Hearing Health Blog

Hearing aids and an otoscope placed on an audiologists desk with an audiogram hearing test chart

It may seem, initially, like measuring hearing loss would be simple. You can most likely hear certain things clearly at lower volumes but not others. You might confuse certain letters like “S” or “B”, but hear other letters just fine at any volume. It will become more apparent why you have inconsistencies with your hearing when you learn how to read your hearing test. Because simply turning up the volume isn’t enough.

When I get my audiogram, how do I interpret it?

Hearing professionals will be able to determine the state of your hearing by utilizing this type of hearing test. It would be great if it looked as basic as a scale from one to ten, but sadly, that isn’t the case.

Rather, it’s written on a graph, which is why many find it perplexing. But you too can interpret a hearing test if you’re aware of what you’re looking at.

Reading volume on an audiogram

On the left side of the chart is the volume in Decibels (dB) from 0 (silent) to about 120 (thunder). This number will specify how loud a sound has to be for you to be capable of hearing it. Higher numbers mean that in order for you to hear it, you will require louder sound.

If you’re unable to hear any sound until it reaches about 30 dB then you’re dealing with mild hearing loss which is a loss of volume between 26 and 45 dB. You have moderate hearing loss if your hearing begins at 45-65 dB. Hearing loss is severe if your hearing begins at 66-85 dB. If you can’t hear sound until it gets up to 90 dB or more (louder than the volume of a running lawnmower), it means that you’re dealing with profound hearing loss.

Examining frequency on a hearing test

You hear other things besides volume too. You hear sound at different frequencies, commonly known as pitches in music. Frequencies allow you to differentiate between types of sounds, and this includes the letters of the alphabet.

On the lower section of the graph, you’ll usually see frequencies that a human ear can detect, going from a low frequency of 125 (lower than a bullfrog) to a high frequency of 8000 (higher than a cricket)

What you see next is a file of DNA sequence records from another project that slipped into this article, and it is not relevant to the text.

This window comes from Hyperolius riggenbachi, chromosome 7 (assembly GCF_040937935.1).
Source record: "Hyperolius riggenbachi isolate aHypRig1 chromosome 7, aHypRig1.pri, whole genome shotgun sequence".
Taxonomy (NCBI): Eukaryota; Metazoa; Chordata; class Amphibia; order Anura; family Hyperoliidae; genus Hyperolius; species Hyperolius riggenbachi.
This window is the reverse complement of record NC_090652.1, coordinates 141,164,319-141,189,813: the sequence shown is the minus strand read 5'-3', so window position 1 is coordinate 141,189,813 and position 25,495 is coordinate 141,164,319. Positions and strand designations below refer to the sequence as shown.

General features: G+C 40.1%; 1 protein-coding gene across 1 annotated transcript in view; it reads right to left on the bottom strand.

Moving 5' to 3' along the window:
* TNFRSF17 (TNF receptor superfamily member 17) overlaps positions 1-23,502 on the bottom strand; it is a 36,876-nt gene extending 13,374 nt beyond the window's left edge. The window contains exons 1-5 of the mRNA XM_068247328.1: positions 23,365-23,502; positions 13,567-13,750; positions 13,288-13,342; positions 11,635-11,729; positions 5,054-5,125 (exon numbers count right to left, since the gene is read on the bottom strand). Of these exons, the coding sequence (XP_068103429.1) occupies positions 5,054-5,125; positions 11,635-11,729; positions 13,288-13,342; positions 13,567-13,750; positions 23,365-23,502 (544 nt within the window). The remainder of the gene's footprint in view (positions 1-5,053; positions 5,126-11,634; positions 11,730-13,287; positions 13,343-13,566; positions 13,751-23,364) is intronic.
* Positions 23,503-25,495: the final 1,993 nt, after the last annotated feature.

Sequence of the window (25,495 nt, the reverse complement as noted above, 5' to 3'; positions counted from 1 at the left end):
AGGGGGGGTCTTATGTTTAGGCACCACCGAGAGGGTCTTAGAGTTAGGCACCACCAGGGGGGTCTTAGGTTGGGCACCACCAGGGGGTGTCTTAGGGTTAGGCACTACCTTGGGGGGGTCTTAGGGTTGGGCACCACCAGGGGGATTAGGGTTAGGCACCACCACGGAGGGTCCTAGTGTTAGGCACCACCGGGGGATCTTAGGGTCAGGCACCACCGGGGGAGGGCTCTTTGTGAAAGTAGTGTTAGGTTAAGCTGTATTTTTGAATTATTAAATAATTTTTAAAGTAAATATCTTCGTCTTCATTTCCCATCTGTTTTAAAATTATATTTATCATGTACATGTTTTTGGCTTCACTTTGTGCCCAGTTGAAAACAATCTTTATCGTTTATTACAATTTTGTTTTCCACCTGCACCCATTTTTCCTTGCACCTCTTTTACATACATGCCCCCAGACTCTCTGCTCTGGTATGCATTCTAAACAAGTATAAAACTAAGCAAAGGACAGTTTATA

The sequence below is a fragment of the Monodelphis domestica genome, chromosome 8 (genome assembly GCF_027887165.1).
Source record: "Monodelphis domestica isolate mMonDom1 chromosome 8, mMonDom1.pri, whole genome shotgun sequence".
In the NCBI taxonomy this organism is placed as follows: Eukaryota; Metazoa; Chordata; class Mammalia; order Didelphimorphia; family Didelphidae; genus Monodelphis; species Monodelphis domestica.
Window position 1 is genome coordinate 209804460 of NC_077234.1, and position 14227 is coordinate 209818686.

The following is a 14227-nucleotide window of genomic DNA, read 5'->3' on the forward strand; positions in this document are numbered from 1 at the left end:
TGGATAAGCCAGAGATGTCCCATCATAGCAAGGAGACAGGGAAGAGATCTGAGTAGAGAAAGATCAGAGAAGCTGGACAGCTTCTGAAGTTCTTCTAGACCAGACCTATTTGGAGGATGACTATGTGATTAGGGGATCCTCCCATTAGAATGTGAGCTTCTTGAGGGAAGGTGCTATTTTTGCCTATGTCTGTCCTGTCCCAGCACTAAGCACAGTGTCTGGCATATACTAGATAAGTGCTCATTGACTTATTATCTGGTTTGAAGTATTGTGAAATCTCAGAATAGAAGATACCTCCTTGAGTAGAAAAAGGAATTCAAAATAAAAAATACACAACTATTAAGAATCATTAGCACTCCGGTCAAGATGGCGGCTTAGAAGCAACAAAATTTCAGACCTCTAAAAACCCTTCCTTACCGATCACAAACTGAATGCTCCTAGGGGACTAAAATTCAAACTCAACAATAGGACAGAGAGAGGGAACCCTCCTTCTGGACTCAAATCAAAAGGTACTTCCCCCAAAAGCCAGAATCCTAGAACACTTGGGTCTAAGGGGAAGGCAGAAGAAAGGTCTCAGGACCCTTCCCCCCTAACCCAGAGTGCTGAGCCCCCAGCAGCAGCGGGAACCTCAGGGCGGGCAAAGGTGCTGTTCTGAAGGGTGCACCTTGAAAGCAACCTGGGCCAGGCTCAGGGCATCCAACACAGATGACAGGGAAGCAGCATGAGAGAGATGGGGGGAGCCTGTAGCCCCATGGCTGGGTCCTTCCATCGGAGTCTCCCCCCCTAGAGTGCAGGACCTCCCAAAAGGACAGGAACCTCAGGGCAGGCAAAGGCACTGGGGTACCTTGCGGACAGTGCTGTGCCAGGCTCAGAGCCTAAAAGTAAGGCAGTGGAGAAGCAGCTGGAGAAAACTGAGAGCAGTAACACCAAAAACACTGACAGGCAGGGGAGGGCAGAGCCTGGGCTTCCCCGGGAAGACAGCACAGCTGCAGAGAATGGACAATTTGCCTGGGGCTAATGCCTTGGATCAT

This test will allow us to define how well you can hear within a range of frequencies.

So if you’re dealing with hearing loss in the higher frequencies, you may need the volume of high frequency sounds to be as loud as 60 dB (the volume of somebody talking at a raised volume). The graph will plot the volumes that the various frequencies will need to reach before you can hear them.

Is it essential to track both frequency and volume?

Now that you know how to read your audiogram, let’s have a look at what those results may mean for you in the real world. High-frequency hearing loss, which is a quite common type of loss would make it harder to hear or understand:

  • Beeps, dings, and timers
  • Birds
  • Whispers, even if hearing volume is good
  • Higher pitched voices like women and children tend to have
  • “F”, “H”, “S”
  • Music

Some particular frequencies may be more difficult for somebody who has high frequency hearing loss to hear, even in the higher frequency range.

Inside your inner ear there are tiny hair-like nerve cells that shake along with sounds. You lose the ability to hear in any frequencies which the corresponding hair cells that detect those frequencies have become damaged and died. You will totally lose your ability to hear any frequencies that have lost all of the related hair cells.

Communicating with others can become extremely frustrating if you’re suffering from this kind of hearing loss. You may have trouble only hearing certain frequencies, but your family members may assume they need to yell to be heard at all. And higher frequency sounds, such as your sister speaking to you, often get drowned out by background noise for individuals with this type of hearing loss.

We can use the hearing test to personalize hearing solutions

We will be able to custom tune a hearing aid for your specific hearing needs once we’re able to understand which frequencies you’re not able to hear. Modern hearing aids have the ability to recognize exactly what frequencies enter the microphone. The hearing aid can be programmed to boost whatever frequency you’re having trouble hearing. Or it can alter the frequency through frequency compression to another frequency that you can hear. Additionally, they can improve your ability to process background noise.

Modern hearing aids are programmed to address your particular hearing needs rather than just turning up the volume on all frequencies, which creates a smoother listening experience.

Make an appointment for a hearing exam right away if you think you may be suffering from hearing loss. We can help.

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The site information is for educational and informational purposes only and does not constitute medical advice. To receive personalized advice or treatment, schedule an appointment.
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